Whip It: Drew Barrymore, Director and Roller Derby Girl


Whip It: Drew Barrymore, Director and Roller Derby Girl

It’s been well established that Drew Barrymore is both adorable and a free spirit. Who else could show up to the Toronto premiere of her first directorial effort, the roller derby-themed film Whip It, with a hair-do that looked like something put together by a bored Jolie-Pitt child during an unsupervised hour at the chateau? If this were Lindsay Lohan, Dr. Phil would be calling for an intervention, but when Barrymore dips the last two inches of her electrocuted-looking blonde bob into skunk black, we assume her motive was not pretension or looming personal disaster, but rather some sort of unabashed joy we may not share, but which we can appreciate.

Whip it is a lot like that hairstyle. Even if a tale of female empowerment through roller derby is not your particular cup of tea, Barrymore delivers it with such a giddy good sense of fun that it’s easy enough to go along with. Moreover, she emerges as a sensitive director who, despite a tendency to make some overly romantic choices, knows how and when to let an emotional moment linger on the screen.

The movie, based on screenwriter Shauna Cross’ novel Derby Girl, is set in the heart of small-town Texas, where a high school senior and part-time barbeque joint waitress, Bliss Cavendar is doing her best to please her mother, Brooke . Brooke, a faded beauty queen, would like her two daughters to follow in her footsteps in the pageant world and then, after the triumph of coronation, go on to some greater future that while undefined, does not mimic her own fate of settling down with an amiable husband in a shoe-box of a house to raise children between shifts at the Bodeen post office.

Having Bliss become a queen of the Austin roller derby circuit certainly wasn’t on Brooke’s agenda either. But while mother and daughters are enjoying a girls’ outing to a clothing/head shop in Austin — “pretty vases!” Brooke says approvingly to a case full of bongs — a trio of tattoo-ed and pierced women roll in on skates, mugging maniacally as they pass out flyers for the next weekend’s derby. Most teenage girls would have taken refuge from these R. Crumb-style creatures behind the Doc Martens display but not Bliss. She is enraptured.

The next thing you know she’s riding the Bingo bus from Bodeen to Austin to practice with her new team, the Hurl Scouts. They all have names that sound like Blind Vices from Ted Casablanca’s E! columns: Maggie Mayhem , Rosa Sparks , Bloody Holly and Smashly Simpson . Their coach is Razor, and he’s played by the third and least well-known Wilson brother, Andrew. Juliette Lewis is fairly terrifying as Iron Maven, the star player for the Hurl Scouts’ rival team.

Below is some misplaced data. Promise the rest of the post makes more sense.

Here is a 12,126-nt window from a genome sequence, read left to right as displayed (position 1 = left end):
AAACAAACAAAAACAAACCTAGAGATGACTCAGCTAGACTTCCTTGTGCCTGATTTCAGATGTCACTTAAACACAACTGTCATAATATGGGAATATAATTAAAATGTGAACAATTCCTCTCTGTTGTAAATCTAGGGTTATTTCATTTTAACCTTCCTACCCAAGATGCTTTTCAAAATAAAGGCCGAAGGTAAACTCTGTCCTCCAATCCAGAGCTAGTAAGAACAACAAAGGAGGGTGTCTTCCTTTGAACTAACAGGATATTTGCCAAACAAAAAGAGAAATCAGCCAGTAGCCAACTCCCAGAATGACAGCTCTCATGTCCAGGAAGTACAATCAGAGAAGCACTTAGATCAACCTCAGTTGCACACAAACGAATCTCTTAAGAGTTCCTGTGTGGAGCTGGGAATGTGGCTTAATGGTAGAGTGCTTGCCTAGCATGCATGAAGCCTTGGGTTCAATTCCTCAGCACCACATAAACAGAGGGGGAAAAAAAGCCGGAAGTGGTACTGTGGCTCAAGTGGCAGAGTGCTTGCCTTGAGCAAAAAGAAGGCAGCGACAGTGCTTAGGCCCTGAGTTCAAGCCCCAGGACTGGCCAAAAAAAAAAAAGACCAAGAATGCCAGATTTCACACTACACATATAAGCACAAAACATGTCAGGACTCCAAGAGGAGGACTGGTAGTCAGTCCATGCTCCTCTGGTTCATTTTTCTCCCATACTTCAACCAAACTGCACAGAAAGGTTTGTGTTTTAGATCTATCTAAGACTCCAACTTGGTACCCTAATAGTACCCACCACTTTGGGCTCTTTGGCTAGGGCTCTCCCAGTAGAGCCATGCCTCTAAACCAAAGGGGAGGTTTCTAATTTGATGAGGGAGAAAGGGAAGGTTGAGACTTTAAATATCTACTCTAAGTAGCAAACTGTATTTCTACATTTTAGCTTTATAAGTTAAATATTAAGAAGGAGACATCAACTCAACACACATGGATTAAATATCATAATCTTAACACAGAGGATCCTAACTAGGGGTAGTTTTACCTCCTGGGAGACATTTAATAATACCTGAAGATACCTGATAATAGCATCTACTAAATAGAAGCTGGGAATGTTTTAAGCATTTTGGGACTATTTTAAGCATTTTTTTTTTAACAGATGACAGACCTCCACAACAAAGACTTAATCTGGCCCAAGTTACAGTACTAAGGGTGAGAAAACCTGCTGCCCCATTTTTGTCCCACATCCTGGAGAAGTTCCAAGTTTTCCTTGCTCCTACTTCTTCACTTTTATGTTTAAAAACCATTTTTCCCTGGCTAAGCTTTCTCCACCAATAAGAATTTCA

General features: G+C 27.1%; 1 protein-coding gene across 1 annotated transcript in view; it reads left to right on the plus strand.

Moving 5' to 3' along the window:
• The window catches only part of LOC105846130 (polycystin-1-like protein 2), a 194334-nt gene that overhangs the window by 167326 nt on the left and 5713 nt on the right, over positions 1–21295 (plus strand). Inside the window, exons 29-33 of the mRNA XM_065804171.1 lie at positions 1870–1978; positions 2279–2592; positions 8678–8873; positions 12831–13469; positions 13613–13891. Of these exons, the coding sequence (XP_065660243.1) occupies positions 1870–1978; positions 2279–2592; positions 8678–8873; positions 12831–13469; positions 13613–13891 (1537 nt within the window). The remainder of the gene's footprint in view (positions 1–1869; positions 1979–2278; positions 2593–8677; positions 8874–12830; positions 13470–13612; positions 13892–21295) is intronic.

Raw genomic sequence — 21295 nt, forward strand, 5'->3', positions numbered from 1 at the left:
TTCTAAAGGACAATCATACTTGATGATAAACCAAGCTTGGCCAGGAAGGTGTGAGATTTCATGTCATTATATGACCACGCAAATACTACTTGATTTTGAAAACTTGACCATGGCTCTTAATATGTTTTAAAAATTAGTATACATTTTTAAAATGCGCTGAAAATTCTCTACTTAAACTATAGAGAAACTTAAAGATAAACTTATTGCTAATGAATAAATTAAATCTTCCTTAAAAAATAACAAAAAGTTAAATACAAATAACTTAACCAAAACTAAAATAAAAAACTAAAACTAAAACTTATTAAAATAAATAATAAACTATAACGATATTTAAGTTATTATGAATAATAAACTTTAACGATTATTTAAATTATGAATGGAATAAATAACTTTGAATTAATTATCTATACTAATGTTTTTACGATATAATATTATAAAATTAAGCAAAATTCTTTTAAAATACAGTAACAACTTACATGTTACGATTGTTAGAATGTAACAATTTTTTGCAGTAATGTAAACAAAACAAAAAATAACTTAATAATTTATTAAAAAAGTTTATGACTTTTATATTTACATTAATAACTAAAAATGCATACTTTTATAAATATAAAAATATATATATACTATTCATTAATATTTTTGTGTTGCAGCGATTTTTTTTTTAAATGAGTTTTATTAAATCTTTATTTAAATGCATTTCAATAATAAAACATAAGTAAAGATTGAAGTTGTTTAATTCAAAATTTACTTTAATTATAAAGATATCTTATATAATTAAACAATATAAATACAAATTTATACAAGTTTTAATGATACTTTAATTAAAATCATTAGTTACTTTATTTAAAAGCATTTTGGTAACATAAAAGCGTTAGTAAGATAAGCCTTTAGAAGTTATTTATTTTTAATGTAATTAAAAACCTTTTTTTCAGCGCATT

The only person who knows what Bliss is up to is her best friend Pash , who doesn’t mind covering some of her shifts at the Oink Joint, either for the sake of the derby or Bliss’s budding romance with a hipster boy from a band, Oliver . “It’s a great name,” Bliss sighs, her usual reserve shattered by Oliver’s protruding hip bones and fervent attentions. “Yeah, if you like wayfaring Dickensian orphans,” Pash says wryly. Her cynicism sets the tone for how we feel about the romance, and Barrymore’s sweetly cheesy direction of two love scenes between Oliver and Bliss, one set in what looks like a wheat field and the other in a swimming pool, does not dissuade us from this.

The arc of the sports movie is such that we know we’re going to have to sit through some defeats, some victories and a championship match, which of course turns out to be scheduled for the same night as one of Bliss’ beauty pageants. Barrymore does a capable job with these action sequences, although tiny little Page is not the likeliest of derby contenders and the sport has such a cartoon aspect that it seems about as likely to become a national craze as Barrymore’s Toronto hair style.

But she excels with people. Wiig, rapidly proving to be a solid actress and not just a comedian, has some memorable scenes, as does Shawkat, just coming off a radically different role in Amreeka. The relationships between Bliss and both her parents in particular are nuanced and very vivid. In every scene Harden reminds us that she is, deservedly, an Oscar winner, and Page manages to transcend the dangerous trap of her Juno role and make Bliss very much her own person. When Harden and Page are together on screen, whether feuding or struggling to understand each other, we’re riveted by the complicated and tender nature of their mother-daughter bond.

See TIME’s 1936 article on roller derbies.
See TIME’s Pictures of the Week.

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